Another love/hate relationship that can be a make or break for the retailer is his relationships with his vendors. A trend in the later ‘90s was for companies to insist on larger and larger pre-season commitments, often requiring a dealer to take a full container of product to receive maximum discount. The idea was not only to sell more product but to leave less room in the retailer’s “open to buy” budget for smaller vendors. The result could often be a disaster for the retailer, the consumer, or both. Often these incentives would entice the retailer into biting off more than he could chew, and leave him with a store full of product and past-due invoices at the end of the season. And even if he or she could sell through the stuff, his customers often lost the benefit of the free market. With all of the product in the store coming from one source, there was not much room for choice or innovation from some of the newer, smaller companies.

“Minimum order requirements are one of the things that I think contributed to the demise of a lot of shops because they couldn’t afford to place big orders,” says Butzen. “They could order a few boards, and replace the boards they sold, and work it that way. I was very happy to see that some of the minimum order requirements were lowered this year.”

“Obviously, you get a lot of pressure to take a lot of product,” says Kelly. “‘You can’t sell it if you don’t have it,’ is the old adage. Now, when you get stuck with it at the end of the year, you hope that the vendor is going to be willing to work with you, and either extend the dating or take back some of the product. And they should realize the situation you’re in. It doesn’t do anybody any good when the vendor gets their full margin on everything, and the retailer ends up selling stuff at below their cost. All the weight of those bad decisions gets thrown onto the retailer’s head.”

“Most vendors are really good,” says Scott Freeman. “Though, in this sport, there’s a big loyalty problem. That’s the only thing I see hurting in this business is that there’s no loyalty with most manufacturers and distributors. I mean, they just pour the stuff on to anybody they can.”

Brad Miley has another view. “I don’t know anybody in this industry that’s a supplier who’s selling so much that they can force me into something that I don’t want to do. I can just say, ‘no thanks,’ and go over to another supplier. So I don’t feel the pressure there.”

All retailers have at least one pressure in common, however: overhead. It’s “Business 101” to reduce your fixed costs at all cost. Creativity can play a huge part here, as well as location. Brad Miley has a sewing table suspended from the ceiling. He can lower it to do sail repairs, thus saving a lot of space when not in use. Jackie Butzen’s store has merchandise stacked and racked to the high ceilings, making use of a system of rolling ladders like old-time hardware stores and college libraries used to use.

Scotty Freeman and Chris Kelly have gone another route: renting out floor space to compatible businesses. Storm Warning now hosts a Taco Del Mar restaurant, and Gorge Surf Shop is the new home of Air Time custom outdoor clothing. Both ideas have worked well, each attracting more walk-in traffic while reducing mortgage payments.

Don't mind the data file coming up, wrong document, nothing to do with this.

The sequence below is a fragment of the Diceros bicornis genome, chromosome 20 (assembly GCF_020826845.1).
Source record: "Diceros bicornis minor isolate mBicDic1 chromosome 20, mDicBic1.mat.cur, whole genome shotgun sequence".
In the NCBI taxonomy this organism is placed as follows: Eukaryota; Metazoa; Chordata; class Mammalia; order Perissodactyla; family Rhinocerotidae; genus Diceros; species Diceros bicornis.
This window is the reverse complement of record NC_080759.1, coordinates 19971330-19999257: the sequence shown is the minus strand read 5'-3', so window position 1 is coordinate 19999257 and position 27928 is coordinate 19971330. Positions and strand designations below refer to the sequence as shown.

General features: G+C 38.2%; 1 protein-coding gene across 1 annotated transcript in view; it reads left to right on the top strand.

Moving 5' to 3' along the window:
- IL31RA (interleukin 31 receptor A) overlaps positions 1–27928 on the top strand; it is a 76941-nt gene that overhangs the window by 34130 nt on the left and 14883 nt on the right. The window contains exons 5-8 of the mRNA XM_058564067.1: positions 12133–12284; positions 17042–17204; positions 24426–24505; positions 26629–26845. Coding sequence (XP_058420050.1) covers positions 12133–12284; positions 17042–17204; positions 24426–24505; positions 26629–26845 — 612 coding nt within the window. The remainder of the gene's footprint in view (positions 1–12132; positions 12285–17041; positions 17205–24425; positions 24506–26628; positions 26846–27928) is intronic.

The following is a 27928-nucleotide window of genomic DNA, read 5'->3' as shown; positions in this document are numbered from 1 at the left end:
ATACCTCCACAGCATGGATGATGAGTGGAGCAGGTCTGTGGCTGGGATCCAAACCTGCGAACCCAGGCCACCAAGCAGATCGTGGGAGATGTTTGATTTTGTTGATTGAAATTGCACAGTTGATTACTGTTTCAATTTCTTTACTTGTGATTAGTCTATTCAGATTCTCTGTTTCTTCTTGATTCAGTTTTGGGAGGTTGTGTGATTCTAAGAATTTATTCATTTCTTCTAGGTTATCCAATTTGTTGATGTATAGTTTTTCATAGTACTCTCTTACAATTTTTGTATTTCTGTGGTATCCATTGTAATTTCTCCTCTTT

Scott Wilson simply closes up shop for several months in the winter to cut his costs, opening by appointment when necessary.

“Saves money not heating the place,” says Wilson.

Everyone has heard the saying that the three things necessary to survive in business are location, location, and location, but there seems to be no exact formula for success in this area with windsurfing.

Barton Decker boasts he has one of the best on-site sailing venues on the East Coast. “Without being on Hatteras, I would have given up retailing years ago,” says Decker. “For southwest wind, it’s the best location on the Outer Banks. If you look at the iWindsurf data, there’s a pretty good case for it being the windiest spot on the East Coast.”

Contrast that with Miley’s shop in suburban Philly. “We get asked all the time, ‘what the hell are you guys doing here?’ We’re here for the same reason the ski shops are here—basic business reasons: there’s money and people here. Everybody that’s from Philly goes to the shore all the time, and we have a lake that’s a half-hour from the shop.”

Stranger still is Butzen’s downtown Chicago setting. “Being in an urban shop is actually pretty exciting. We do get a lot of walk-in traffic, which helps, but it has its pitfalls too – there’s no parking. Water access is also difficult. Out of 30 miles of beaches we have two that we can windsurf off of.”

Time has proven that it takes more than a storefront in Hood River to make it in windsurfing, but Kelly and Freeman both think they have it made.

“We have the best location in the world,” claims Kelly. “It’s right where I like to be: we are the center of Hood River, we sit right here and see everything.”

“The Gorge is great!” exclaims Scotty. “My location is perfect, I’m the only one with parking on Oak Street. I’ve lived all over, and I wouldn’t live anywhere else but Hood River!”

Hmm, we’ve been hearing a lot of that lately….


 

Associate Editor Will Harper is the former owner of Berkeley Windsurfing. He now resides in the Gorge.

by Will Harper

Associate Editor Will Harper is the former owner of Berkeley Windsurfing. He now resides in the Gorge.

photos by John Chao

Publisher / Editor is a former photojournalist for GEO, National Geographic and Time-Life Magazines